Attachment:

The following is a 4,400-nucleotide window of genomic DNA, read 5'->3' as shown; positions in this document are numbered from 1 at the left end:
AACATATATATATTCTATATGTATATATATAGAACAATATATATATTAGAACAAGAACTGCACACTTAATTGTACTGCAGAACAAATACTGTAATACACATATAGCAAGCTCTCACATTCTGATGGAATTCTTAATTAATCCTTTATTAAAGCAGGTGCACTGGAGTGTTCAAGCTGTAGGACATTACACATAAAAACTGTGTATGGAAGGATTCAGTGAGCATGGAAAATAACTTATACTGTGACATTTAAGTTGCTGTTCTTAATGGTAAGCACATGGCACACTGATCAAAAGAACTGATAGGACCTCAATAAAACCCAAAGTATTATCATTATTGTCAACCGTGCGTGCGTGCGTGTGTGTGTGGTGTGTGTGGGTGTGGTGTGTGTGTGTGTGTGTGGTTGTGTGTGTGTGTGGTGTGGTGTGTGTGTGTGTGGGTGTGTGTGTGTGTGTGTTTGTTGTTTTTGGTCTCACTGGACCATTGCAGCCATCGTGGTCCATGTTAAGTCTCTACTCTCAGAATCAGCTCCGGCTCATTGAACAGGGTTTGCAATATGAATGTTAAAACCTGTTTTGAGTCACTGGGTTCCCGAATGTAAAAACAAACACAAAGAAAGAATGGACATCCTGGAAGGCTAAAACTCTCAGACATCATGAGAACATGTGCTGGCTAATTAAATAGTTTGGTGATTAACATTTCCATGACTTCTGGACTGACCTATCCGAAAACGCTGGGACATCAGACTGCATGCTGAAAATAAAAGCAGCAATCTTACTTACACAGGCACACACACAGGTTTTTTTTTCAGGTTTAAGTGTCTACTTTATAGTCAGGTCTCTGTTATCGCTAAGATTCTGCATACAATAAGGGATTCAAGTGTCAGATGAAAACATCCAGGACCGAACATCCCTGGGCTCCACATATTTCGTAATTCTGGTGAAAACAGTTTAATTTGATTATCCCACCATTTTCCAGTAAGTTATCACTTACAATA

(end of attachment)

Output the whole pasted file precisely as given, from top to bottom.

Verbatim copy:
The following is a 4,400-nucleotide window of genomic DNA, read 5'->3' as shown; positions in this document are numbered from 1 at the left end:
AACATATATATATTCTATATGTATATATATAGAACAATATATATATTAGAACAAGAACTGCACACTTAATTGTACTGCAGAACAAATACTGTAATACACATATAGCAAGCTCTCACATTCTGATGGAATTCTTAATTAATCCTTTATTAAAGCAGGTGCACTGGAGTGTTCAAGCTGTAGGACATTACACATAAAAACTGTGTATGGAAGGATTCAGTGAGCATGGAAAATAACTTATACTGTGACATTTAAGTTGCTGTTCTTAATGGTAAGCACATGGCACACTGATCAAAAGAACTGATAGGACCTCAATAAAACCCAAAGTATTATCATTATTGTCAACCGTGCGTGCGTGCGTGTGTGTGTGGTGTGTGTGGGTGTGGTGTGTGTGTGTGTGTGTGGTTGTGTGTGTGTGTGGTGTGGTGTGTGTGTGTGTGGGTGTGTGTGTGTGTGTGTTTGTTGTTTTTGGTCTCACTGGACCATTGCAGCCATCGTGGTCCATGTTAAGTCTCTACTCTCAGAATCAGCTCCGGCTCATTGAACAGGGTTTGCAATATGAATGTTAAAACCTGTTTTGAGTCACTGGGTTCCCGAATGTAAAAACAAACACAAAGAAAGAATGGACATCCTGGAAGGCTAAAACTCTCAGACATCATGAGAACATGTGCTGGCTAATTAAATAGTTTGGTGATTAACATTTCCATGACTTCTGGACTGACCTATCCGAAAACGCTGGGACATCAGACTGCATGCTGAAAATAAAAGCAGCAATCTTACTTACACAGGCACACACACAGGTTTTTTTTTCAGGTTTAAGTGTCTACTTTATAGTCAGGTCTCTGTTATCGCTAAGATTCTGCATACAATAAGGGATTCAAGTGTCAGATGAAAACATCCAGGACCGAACATCCCTGGGCTCCACATATTTCGTAATTCTGGTGAAAACAGTTTAATTTGATTATCCCACCATTTTCCAGTAAGTTATCACTTACAATA